Living Reference Work Entry

Handbook of Gynecology

pp 1-10

Date: Latest Version

Diagnosis and Management of Endometriosis

  • Angela S. KelleyAffiliated withDepartment of Obstetrics and Gynecology, University of Michigan Health System Email author 
  • , Molly B. MoravekAffiliated withDepartment of Obstetrics and Gynecology, University of Michigan Health System


Endometriosis is a chronic, benign gynecologic condition, affecting up to 10% of reproductive-age women. It is characterized by the abnormal presence of endometrial glands and stroma outside of the uterus. Clinically, endometriosis is associated with dysmenorrhea, pelvic pain, and/or infertility. The diagnosis of endometriosis can be suggested based on history and physical examination, but the gold standard for diagnosis is histologic confirmation from a surgical biopsy. The stages of endometriosis are determined based on the extent of disease intraoperatively. However, the stages of disease do not always correlate well with symptom severity. Treatments include pain management, hormonal suppression, and/or surgical intervention. Treatment decisions must be individualized to each patient, taking into consideration her symptoms and her plans for future fertility. Endometriosis presents a challenging problem to affected women and their gynecologists. As such, there continues to be investigation into the pathogenesis and potential treatments of the condition.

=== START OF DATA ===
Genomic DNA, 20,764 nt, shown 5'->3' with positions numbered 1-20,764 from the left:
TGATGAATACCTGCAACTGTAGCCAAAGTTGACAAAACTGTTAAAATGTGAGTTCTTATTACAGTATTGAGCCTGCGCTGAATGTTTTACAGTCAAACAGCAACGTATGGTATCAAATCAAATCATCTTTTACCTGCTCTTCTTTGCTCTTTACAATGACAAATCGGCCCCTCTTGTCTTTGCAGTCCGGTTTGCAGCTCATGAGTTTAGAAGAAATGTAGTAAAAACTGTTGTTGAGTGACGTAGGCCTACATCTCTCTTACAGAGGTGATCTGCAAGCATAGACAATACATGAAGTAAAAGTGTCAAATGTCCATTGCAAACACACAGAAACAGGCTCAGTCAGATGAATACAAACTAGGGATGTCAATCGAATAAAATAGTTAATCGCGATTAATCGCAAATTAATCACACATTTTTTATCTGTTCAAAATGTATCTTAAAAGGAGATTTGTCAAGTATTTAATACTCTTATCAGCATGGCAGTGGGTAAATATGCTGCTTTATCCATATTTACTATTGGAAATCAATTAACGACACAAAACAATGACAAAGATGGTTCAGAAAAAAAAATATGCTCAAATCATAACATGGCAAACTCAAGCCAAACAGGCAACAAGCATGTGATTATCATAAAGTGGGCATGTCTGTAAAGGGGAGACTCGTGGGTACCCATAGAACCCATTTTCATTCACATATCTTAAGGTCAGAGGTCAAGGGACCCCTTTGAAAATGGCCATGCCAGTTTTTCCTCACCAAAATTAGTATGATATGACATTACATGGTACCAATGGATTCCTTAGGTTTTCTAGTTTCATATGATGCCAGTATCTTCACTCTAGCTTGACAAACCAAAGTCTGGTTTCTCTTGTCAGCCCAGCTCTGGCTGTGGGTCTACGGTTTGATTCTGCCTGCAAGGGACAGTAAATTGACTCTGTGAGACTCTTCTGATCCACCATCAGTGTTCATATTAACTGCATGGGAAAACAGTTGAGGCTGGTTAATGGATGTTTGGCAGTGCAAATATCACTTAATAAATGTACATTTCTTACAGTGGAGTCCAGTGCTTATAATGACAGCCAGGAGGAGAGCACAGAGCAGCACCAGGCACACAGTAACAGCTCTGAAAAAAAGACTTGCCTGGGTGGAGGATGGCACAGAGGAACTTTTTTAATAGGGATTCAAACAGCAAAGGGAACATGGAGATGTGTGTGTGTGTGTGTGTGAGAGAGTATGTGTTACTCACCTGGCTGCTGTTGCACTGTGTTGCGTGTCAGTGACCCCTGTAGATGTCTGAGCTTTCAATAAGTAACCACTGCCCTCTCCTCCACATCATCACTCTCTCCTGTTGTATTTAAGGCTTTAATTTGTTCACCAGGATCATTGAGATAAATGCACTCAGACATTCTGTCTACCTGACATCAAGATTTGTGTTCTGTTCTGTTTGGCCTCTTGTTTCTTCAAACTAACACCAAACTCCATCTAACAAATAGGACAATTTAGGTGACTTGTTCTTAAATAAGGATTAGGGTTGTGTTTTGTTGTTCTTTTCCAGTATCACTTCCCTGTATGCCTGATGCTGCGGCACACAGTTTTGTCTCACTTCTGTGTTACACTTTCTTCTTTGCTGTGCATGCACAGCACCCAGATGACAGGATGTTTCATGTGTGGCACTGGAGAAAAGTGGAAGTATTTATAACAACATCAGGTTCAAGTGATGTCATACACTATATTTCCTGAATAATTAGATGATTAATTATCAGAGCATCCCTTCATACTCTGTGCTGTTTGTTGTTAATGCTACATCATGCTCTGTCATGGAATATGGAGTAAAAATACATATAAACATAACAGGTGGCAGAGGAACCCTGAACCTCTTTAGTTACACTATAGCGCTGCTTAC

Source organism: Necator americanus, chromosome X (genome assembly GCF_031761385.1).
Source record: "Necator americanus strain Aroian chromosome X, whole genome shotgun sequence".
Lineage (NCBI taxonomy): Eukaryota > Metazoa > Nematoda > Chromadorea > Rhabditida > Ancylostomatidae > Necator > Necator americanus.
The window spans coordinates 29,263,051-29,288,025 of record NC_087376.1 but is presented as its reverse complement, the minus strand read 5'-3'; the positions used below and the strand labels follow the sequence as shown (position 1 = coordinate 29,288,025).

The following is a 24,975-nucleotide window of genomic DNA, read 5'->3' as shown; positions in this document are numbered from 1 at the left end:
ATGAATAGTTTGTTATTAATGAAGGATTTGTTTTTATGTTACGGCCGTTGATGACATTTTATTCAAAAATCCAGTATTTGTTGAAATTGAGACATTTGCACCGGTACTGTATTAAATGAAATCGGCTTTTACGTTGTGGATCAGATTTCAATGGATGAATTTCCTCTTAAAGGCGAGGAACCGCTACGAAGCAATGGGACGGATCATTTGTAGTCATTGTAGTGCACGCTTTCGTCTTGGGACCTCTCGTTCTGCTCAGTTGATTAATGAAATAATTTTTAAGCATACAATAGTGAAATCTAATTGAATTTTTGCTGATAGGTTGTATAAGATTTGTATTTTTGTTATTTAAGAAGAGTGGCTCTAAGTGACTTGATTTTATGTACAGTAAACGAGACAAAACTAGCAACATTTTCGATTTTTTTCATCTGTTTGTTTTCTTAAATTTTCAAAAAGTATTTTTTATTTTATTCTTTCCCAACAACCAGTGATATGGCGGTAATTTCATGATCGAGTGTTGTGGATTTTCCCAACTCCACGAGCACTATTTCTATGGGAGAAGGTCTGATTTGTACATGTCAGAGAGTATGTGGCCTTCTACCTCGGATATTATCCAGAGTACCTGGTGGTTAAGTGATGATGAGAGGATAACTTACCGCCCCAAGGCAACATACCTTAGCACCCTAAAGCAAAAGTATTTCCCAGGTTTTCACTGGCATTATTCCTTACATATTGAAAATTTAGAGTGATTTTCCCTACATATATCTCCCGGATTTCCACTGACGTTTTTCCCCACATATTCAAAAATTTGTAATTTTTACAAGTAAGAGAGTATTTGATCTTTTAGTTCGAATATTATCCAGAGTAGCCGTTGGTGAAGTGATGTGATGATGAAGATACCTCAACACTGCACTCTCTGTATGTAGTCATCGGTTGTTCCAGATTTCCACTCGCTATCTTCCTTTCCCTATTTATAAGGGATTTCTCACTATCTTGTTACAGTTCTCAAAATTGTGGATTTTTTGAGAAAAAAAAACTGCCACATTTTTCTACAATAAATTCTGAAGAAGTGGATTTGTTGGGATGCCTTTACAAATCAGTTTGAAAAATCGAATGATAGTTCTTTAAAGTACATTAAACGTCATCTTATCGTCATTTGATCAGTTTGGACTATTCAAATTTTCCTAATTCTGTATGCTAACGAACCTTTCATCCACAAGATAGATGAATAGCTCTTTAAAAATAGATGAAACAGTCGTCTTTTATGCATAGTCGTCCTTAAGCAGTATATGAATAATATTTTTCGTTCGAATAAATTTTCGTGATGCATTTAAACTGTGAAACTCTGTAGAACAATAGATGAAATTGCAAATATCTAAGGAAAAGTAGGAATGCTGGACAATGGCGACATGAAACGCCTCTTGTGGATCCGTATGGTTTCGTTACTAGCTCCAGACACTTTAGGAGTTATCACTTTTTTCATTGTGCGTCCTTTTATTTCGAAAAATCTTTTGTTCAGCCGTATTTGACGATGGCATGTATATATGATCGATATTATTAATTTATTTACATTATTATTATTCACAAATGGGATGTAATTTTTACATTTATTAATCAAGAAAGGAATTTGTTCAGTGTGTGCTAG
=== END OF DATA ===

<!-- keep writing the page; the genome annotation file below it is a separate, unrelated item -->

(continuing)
Endometriosis Dysmenorrhea Pelvic pain Infertility Endometrioma Minimally invasive surgery